Manitobans opened their wallets wider than was necessary to send seven traumatized dogs to a famous animal shelter in the United States.
The Winnipeg Humane Society was looking for donations to cover the $10,000 fee to charter a plane to fly the animals to DogTown, a shelter for injured animals in Kanab, Utah.
In just 24 hours, donations totalled $20,000, said Humane Society CEO Bill McDonald.
"We were absolutely stunned, amazed, shocked, in awe and thankful," he said.
The seven dogs destined for DogTown were among more than 60 that were seized from a Gull Lake, Man., property in July by animal welfare authorities.
The animals were covered in wounds, feces and other filth and were suffering from a range of physical and psychological issues, McDonald said.
The dogs had been living in a pair of windowless buildings on the property belonging to Peter and Judy Chernecki and many had likely never seen daylight or grass before, he said.
Thirty-four of the dogs seized were in such poor health that they had to be euthanized.
The story of the dogs has touched peoples' hearts, which made the fundraising appeal such a success, said McDonald.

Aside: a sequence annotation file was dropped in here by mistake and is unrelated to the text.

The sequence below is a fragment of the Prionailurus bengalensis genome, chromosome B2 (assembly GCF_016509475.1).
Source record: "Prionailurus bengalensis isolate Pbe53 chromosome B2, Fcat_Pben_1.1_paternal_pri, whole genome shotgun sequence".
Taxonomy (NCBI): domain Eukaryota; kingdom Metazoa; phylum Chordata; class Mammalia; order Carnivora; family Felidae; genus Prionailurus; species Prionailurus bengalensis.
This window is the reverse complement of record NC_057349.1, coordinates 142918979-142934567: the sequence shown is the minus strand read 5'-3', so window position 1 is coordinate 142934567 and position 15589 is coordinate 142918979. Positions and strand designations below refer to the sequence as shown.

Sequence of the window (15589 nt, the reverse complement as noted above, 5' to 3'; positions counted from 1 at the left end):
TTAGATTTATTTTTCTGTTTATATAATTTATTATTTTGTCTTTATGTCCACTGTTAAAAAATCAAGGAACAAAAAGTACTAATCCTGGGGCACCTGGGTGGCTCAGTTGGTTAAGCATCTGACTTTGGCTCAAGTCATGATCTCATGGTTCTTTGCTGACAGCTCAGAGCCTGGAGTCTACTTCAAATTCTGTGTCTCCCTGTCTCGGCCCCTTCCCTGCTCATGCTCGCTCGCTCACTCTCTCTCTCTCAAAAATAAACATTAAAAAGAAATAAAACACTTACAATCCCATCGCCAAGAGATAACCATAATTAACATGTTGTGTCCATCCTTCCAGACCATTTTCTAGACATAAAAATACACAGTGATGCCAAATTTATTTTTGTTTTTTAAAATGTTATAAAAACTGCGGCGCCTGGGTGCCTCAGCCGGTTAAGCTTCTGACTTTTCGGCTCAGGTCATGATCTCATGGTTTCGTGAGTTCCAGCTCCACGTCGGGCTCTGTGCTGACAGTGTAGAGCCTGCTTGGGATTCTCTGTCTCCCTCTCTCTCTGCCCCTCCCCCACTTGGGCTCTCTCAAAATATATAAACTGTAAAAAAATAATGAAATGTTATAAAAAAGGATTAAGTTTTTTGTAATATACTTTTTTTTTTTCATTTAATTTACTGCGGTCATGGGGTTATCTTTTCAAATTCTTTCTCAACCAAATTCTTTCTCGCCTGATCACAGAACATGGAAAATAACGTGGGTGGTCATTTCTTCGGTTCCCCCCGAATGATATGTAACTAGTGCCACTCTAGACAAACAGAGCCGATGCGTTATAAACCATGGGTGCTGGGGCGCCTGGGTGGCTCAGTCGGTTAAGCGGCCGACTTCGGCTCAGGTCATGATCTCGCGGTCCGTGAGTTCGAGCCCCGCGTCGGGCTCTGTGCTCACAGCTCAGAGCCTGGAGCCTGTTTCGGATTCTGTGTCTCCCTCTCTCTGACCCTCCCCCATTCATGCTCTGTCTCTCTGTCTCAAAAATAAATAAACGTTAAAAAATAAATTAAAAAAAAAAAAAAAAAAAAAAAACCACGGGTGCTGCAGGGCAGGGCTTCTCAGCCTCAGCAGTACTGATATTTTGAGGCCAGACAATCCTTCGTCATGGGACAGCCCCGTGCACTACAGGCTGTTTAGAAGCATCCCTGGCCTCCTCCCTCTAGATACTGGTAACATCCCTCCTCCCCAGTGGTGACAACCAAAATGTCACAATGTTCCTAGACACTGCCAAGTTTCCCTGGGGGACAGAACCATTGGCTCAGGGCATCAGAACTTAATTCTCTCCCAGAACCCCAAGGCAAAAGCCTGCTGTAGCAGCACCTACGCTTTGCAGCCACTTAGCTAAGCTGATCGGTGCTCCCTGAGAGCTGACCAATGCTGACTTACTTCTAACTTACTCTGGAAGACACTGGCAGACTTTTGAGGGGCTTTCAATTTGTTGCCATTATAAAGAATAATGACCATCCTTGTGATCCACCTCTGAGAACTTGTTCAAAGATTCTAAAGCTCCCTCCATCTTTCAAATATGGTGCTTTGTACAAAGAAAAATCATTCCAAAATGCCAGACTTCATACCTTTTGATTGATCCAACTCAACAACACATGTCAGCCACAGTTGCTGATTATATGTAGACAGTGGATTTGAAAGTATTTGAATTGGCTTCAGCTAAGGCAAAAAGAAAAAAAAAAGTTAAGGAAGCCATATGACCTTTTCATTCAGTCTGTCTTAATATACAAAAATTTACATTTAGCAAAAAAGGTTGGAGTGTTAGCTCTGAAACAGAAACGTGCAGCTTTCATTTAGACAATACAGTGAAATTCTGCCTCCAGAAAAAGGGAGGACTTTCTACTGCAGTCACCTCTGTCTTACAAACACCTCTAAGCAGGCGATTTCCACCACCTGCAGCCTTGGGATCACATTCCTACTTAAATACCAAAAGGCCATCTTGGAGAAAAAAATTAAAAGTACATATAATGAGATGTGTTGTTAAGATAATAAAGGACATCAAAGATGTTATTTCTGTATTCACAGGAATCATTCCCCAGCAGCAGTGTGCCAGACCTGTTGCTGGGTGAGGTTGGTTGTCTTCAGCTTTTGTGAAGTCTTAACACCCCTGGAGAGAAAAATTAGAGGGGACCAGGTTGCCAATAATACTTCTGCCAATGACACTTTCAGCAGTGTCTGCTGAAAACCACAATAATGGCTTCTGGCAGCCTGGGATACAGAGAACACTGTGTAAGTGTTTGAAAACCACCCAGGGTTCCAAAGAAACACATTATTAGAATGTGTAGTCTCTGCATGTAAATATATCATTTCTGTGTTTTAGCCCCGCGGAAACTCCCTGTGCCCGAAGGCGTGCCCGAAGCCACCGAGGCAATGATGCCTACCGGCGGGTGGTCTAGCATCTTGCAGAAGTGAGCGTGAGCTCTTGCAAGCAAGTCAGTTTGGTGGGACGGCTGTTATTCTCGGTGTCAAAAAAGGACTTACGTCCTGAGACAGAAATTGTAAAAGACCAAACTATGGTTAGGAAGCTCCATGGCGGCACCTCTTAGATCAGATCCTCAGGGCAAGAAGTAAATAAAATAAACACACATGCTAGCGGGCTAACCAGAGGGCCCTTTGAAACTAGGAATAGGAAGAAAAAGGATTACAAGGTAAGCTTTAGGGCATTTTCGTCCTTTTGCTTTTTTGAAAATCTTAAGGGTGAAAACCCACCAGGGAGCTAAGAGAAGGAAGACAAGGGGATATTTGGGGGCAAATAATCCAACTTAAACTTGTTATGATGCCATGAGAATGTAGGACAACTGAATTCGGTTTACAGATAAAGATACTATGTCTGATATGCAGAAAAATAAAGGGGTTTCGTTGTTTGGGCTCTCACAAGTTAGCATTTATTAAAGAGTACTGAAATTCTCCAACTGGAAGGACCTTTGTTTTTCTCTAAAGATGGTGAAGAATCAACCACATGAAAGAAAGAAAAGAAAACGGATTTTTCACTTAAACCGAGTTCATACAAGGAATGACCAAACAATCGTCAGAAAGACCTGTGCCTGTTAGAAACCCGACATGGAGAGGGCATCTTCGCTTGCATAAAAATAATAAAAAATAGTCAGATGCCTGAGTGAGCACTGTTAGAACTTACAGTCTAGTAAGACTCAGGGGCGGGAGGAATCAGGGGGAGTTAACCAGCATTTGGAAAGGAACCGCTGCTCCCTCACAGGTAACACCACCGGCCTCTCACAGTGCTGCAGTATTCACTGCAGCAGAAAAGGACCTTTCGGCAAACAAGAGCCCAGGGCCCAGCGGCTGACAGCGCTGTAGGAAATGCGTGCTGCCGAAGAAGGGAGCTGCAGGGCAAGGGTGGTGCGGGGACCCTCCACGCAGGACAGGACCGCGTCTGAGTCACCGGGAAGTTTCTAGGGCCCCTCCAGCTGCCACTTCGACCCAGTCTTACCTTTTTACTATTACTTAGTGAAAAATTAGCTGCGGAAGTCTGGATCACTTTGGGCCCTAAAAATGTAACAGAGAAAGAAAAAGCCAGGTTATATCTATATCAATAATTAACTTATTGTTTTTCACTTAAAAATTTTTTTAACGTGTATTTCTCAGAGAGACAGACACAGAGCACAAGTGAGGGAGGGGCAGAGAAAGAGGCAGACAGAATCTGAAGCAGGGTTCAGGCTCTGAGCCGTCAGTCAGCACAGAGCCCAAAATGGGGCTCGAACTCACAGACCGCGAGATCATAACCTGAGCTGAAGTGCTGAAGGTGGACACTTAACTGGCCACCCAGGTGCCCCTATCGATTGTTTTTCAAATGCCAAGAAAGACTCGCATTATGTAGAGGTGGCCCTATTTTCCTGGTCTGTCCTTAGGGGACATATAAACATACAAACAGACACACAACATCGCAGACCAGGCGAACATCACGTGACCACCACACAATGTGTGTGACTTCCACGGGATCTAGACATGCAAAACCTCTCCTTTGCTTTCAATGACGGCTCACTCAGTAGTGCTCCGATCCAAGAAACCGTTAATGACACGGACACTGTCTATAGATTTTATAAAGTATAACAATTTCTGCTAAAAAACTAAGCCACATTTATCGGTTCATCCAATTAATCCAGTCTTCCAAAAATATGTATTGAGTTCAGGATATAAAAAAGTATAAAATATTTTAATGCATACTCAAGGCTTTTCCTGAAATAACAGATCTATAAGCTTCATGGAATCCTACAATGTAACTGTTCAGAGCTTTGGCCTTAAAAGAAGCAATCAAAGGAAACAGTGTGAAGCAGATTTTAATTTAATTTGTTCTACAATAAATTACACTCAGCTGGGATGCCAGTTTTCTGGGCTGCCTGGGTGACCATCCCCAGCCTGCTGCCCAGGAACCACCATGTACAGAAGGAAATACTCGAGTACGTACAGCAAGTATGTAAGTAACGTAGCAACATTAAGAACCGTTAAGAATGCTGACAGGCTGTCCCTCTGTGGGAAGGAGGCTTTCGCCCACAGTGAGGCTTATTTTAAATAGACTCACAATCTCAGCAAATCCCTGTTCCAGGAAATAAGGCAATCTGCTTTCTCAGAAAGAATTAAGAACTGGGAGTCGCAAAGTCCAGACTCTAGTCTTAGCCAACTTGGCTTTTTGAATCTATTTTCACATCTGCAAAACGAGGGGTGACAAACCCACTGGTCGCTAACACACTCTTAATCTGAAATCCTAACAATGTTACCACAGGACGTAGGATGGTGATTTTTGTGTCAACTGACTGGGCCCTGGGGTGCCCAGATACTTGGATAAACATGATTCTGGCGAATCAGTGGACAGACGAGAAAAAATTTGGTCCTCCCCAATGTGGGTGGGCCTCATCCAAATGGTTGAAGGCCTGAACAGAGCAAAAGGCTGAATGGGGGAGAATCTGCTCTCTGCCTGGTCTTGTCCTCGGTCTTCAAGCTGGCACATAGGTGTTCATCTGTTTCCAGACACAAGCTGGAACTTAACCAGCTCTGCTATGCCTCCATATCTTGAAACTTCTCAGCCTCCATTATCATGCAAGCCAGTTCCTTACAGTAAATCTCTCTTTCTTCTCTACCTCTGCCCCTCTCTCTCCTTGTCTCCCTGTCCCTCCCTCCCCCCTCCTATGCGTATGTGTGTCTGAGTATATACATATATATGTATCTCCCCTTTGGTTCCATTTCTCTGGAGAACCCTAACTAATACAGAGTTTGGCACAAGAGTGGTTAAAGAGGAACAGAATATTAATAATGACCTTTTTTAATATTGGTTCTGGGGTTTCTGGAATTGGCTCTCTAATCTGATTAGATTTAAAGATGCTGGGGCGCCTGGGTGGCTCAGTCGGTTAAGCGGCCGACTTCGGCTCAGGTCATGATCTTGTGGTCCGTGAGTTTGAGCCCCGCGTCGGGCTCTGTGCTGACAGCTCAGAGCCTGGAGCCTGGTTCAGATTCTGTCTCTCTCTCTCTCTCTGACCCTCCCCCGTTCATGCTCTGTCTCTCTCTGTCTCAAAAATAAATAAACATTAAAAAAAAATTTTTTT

"People have followed this story about the Gull Lake dogs and they know what they are and what these dogs went through."
The Humane Society has spent thousands of dollars trying to get the dogs not destined for DogTown healthy again, McDonald said.
A small handful has been adopted and five others were taken in by Darcy's Arc, an animal rescue centre in Winnipeg.
The rest are still being cared for at the Humane Society in hopes they will be well enough at some point to be adopted. That's where the excess donated money will be spent.
DogTown is a sanctuary for animals that need extra care after being abused. The sanctuary also cares for severely ill and elderly animals.
The National Geographic Channel features a show about DogTown, documenting the stories of the animals being rehabilitated at the sanctuary.
A book, DogTown: Tales of Rescue, Rehabilitation, and Redemption, has also been published about the sanctuary.
The seven Gull Lake dogs being sent to DogTown are the ones who need the most help, said McDonald.
"These dogs came in totally afraid of people," he said. "We call them the lucky seven — the worst of the best, if you will.
The dogs will fly out of Winnipeg to their new home on Sept. 24.
Peter Chernecki has told CBC News that he and his wife were only trying to help out strays that were abandoned at the local landfill.
He denied the animals in his care were neglected.
Authorities have not charged the Cherneckis with any offences.